Breaking up may be hard to do, but you'd never know it by the way the Chicago Fire have moved on after the offseason departure of Cuauhtemoc Blanco.
In 2009, Blanco was the face -- and feet -- of the Fire. He was a player who put butts in the seats while dazzling fans with his panache in the attacking third. But when his contract expired at the end of the campaign, Blanco opted to return to Mexico with second-division side Veracruz, and as 2010 dawns, the Fire seem determined to put their relationship with the Mexican icon firmly in the past.
Of course, part of this is due to the arrival of new head coach Carlos de los Cobos. While coaching El Salvador's national team, de los Cobos fashioned a side heavy on organizational discipline, and early reports have him building the Fire in a similar image. It's a style that seems ill-suited to the freelancing Blanco, and it casts doubt on whether he and Chicago will be reunited -- as has been rumored -- after this summer's World Cup.
But the presence of a new manager aside, there seems to be an inclination to move away from relying heavily on one player for attacking magic, even one as talented as Blanco.
"It's great when you can have special players like Cuauhtemoc, who fans love to watch," Fire technical director Frank Klopas said. "But I think there were moments when we were too predictable last year, that we did rely way too much on Blanco. I think there are going to be more ideas this year in how to attack and play well together. I think there are going to be different options and different variations in our attack.
"And because [in the past] we put so much pressure or stress on one guy, when that guy is missing, what happens to the group? When you rely on everyone in the team, I think that's how you build more team unity and a winning mentality."
The question of course is whether Chicago's offense-by-committee can effectively compensate for both the loss of Blanco and Chris Rolfe, who opted to head overseas to Denmark after playing out his contract. In players like Brian McBride, John Thorrington and the newly acquired Julio Martinez, the Fire have a solid core of talented attacking players. And Justin Mapp, who for years has been long on potential but short on production, has shown a spark early in training camp while assuming a new central midfield role, with McBride lauding the veteran's increased focus. Under de los Cobos, the Fire has been emphasizing a more possession-oriented game, and the system could see Mapp get more touches while being protected defensively by players like Thorrington and Logan Pause.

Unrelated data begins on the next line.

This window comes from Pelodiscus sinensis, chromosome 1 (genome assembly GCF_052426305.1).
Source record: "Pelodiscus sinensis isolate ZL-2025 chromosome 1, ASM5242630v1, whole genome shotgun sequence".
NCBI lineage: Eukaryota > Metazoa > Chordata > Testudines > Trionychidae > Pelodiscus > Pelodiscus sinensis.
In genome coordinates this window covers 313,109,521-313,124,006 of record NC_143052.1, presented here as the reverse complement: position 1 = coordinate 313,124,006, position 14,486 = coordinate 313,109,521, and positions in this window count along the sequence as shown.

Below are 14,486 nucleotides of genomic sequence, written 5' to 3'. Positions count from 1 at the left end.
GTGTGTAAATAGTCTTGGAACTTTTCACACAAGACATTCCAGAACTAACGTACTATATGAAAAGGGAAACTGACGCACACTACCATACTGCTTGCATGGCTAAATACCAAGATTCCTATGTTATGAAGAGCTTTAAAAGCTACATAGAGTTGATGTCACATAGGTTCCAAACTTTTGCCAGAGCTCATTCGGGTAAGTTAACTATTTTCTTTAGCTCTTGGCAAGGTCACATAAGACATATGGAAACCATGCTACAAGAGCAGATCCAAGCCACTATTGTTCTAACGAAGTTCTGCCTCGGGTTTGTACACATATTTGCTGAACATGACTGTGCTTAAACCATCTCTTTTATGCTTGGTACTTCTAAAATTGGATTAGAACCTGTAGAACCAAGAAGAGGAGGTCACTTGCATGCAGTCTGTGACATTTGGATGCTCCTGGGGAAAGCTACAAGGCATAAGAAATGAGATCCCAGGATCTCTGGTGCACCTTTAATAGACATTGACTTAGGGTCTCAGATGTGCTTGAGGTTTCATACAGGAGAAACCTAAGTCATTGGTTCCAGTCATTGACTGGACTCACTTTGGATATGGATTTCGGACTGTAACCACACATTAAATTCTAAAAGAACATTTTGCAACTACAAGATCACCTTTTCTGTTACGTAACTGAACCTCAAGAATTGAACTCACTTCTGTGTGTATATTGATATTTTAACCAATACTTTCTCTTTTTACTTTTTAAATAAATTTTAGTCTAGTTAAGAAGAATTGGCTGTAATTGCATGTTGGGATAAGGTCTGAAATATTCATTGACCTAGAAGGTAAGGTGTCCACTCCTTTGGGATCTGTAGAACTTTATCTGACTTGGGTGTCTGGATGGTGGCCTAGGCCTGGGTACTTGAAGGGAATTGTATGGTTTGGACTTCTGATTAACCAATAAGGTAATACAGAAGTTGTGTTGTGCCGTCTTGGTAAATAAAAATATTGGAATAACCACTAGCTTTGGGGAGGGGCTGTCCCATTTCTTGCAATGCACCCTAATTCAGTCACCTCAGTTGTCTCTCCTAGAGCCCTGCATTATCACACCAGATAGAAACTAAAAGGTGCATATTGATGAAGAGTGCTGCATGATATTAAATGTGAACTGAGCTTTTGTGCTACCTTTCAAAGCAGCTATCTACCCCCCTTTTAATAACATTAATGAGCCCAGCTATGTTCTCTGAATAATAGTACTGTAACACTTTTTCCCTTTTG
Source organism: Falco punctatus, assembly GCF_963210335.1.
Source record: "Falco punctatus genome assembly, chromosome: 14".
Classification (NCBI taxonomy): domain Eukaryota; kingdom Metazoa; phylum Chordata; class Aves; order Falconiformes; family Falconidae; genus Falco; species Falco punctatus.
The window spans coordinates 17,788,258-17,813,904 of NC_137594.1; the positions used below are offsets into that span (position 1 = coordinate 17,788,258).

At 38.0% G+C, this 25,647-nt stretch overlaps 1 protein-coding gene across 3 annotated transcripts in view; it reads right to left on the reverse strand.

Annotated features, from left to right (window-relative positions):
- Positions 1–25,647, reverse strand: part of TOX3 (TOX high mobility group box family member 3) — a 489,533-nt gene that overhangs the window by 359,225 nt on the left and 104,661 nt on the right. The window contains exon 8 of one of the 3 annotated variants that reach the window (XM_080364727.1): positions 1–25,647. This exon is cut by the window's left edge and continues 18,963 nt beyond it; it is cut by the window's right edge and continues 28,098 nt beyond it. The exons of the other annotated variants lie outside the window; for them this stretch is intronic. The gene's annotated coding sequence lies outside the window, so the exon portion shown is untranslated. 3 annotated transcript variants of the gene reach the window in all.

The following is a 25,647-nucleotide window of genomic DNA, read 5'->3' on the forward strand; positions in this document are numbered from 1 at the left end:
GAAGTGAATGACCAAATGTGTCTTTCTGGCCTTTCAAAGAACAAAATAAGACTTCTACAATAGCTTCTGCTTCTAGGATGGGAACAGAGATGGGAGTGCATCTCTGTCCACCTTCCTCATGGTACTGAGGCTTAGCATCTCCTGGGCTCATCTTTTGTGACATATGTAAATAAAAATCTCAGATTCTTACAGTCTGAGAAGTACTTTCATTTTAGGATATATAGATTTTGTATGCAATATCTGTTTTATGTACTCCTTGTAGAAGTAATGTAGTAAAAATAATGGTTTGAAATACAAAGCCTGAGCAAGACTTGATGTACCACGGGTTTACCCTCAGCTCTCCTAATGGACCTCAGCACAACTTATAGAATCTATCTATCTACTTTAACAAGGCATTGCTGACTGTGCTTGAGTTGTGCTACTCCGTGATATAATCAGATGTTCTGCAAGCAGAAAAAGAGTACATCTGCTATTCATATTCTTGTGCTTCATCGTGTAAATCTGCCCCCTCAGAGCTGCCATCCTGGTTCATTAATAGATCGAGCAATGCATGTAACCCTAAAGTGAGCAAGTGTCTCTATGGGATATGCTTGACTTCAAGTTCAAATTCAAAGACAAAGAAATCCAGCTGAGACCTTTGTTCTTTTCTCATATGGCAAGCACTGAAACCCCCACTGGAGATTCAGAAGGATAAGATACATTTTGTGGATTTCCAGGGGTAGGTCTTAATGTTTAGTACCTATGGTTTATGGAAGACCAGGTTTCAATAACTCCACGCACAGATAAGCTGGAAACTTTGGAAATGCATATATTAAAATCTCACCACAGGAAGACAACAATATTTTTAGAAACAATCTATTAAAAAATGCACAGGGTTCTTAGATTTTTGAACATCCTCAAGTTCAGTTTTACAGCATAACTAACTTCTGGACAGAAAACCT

But the player who could really make Blanco a speck in the Fire's rearview mirror is Marco Pappa. The Guatemalan is the player who, at least in spirit, seems closest to Blanco in terms of his ability to deliver the unexpected, although in Pappa's case it's by beating players one-on-one as well as making the killer pass. And after enjoying a solid campaign that saw him deliver five goals and four assists, it's clear that a good chunk of Chicago's attack will go through Pappa.
"It's an exciting time for [Pappa] from the standpoint that he grew a lot last year," McBride said. "He did extremely well as a young player, and you can see him grow as time goes along. I think the team and the fans are anxious to see him on the ball."
But Klopas and de los Cobos also seem cognizant of placing too much responsibility on the 22-year-old. And while defense was usually an afterthought for Blanco, it's clear that Pappa will need to put in an honest shift on the left wing. That means paying attention to both sides of the ball, and being smart with his decision-making in attack.
"[Pappa] has got a lot of individual ability," Klopas said. "What he's got to realize as a young player is he needs to have more of an impact. He still has a tendency as a young player to be in and out [of the game] and not be as consistent throughout the 90 minutes.
"Also I think as a player with a lot of skill and ability, he has to realize it has to be about the team. Yeah, he can beat a player, but is it good for the team? He's got to be thinking more in that sense as he matures."
It's a message that Pappa appears to have taken to heart. In a phone interview earlier this week, nearly every response saw the Fire midfielder invoke the concept of team. Even when the subject turned to his ability in the attacking half, Pappa spoke of taking "more responsible risks."
That doesn't mean the midfielder's self-belief has waned, however. Pappa has long since adapted to the league's notoriously physical ways, and is ready to build on his outstanding 2009 season.
"I feel a little bit more calm now that I have a year and a half under my belt," said Pappa with the help of a translator. "Each season just gives me a little bit more confidence."
If that self-assurance can translate into goals and even a championship, then the shadow cast by Blanco will have disappeared for good.
Jeff Carlisle covers MLS and the U.S. national team for ESPNsoccernet. He is also the author of "Soccer's Most Wanted II: The Top 10 Book of More Glorious Goals, Superb Saves and Fantastic Free-Kicks." He also writes for Centerlinesoccer.com and can be reached at firstname.lastname@example.org.